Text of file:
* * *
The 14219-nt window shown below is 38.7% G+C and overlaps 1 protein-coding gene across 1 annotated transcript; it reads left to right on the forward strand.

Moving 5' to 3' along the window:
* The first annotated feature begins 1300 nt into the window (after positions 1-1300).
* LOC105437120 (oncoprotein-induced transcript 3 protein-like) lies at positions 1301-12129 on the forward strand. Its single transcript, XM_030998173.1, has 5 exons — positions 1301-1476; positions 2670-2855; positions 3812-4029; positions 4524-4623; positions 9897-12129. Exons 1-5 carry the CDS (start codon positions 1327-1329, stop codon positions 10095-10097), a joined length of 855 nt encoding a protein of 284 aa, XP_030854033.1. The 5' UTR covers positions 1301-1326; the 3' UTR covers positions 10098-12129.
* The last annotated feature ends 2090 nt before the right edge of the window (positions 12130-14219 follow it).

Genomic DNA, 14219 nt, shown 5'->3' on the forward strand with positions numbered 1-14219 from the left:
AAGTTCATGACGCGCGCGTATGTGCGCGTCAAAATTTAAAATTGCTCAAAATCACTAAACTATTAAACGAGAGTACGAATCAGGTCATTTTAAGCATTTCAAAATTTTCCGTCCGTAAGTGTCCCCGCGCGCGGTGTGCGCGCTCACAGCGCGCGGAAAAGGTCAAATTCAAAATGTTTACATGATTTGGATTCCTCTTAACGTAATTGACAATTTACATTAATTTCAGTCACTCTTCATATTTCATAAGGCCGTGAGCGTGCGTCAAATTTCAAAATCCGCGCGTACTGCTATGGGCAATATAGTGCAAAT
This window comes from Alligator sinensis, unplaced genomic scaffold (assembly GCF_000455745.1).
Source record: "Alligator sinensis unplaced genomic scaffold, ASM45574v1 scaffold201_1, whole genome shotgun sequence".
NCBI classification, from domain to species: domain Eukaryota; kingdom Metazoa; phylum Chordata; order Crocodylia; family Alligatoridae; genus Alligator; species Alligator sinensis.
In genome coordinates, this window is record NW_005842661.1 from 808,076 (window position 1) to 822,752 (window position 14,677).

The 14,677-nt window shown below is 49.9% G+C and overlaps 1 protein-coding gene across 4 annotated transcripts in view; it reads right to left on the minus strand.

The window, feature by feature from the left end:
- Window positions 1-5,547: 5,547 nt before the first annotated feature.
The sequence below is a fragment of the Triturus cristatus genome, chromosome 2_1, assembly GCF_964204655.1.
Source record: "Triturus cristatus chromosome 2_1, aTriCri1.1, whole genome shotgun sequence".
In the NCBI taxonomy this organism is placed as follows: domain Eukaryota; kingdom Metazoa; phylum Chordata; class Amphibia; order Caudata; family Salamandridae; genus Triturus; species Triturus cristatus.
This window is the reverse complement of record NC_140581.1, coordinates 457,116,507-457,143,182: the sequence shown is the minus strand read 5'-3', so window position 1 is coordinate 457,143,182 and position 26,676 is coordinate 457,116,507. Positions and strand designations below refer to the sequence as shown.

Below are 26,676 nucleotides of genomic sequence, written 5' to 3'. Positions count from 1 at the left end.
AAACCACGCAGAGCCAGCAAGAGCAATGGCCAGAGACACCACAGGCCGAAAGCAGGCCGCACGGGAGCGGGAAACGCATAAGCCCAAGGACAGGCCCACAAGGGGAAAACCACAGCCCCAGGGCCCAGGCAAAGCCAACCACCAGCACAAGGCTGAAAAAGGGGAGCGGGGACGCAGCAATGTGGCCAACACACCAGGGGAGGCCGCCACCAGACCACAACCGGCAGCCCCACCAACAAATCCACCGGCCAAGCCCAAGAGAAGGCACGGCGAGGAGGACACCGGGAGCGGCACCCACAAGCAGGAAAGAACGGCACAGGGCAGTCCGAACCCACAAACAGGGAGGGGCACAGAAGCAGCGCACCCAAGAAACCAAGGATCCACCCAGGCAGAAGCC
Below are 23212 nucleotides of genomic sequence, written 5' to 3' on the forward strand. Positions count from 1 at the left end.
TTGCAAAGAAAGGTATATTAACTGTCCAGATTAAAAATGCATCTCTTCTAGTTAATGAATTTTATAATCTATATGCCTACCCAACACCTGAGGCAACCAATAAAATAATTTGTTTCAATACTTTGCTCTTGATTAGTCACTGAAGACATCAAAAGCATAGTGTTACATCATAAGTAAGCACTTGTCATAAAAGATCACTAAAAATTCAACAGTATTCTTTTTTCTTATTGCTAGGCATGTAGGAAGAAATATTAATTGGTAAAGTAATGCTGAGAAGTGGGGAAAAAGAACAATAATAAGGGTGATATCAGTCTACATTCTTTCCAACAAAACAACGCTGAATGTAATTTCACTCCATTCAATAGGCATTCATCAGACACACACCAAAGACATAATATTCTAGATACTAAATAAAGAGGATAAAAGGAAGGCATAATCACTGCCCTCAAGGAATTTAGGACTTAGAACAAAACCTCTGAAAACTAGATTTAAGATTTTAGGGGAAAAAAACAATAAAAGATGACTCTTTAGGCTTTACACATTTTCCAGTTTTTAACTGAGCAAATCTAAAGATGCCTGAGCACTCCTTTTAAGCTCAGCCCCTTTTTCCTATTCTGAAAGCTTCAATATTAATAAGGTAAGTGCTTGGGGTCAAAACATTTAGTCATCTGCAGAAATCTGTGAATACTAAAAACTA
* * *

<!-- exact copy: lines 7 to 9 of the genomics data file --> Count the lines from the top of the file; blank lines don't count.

AAGTTCATGACGCGCGCGTATGTGCGCGTCAAAATTTAAAATTGCTCAAAATCACTAAACTATTAAACGAGAGTACGAATCAGGTCATTTTAAGCATTTCAAAATTTTCCGTCCGTAAGTGTCCCCGCGCGCGGTGTGCGCGCTCACAGCGCGCGGAAAAGGTCAAATTCAAAATGTTTACATGATTTGGATTCCTCTTAACGTAATTGACAATTTACATTAATTTCAGTCACTCTTCATATTTCATAAGGCCGTGAGCGTGCGTCAAATTTCAAAATCCGCGCGTACTGCTATGGGCAATATAGTGCAAAT
This window comes from Alligator sinensis, unplaced genomic scaffold (assembly GCF_000455745.1).
Source record: "Alligator sinensis unplaced genomic scaffold, ASM45574v1 scaffold201_1, whole genome shotgun sequence".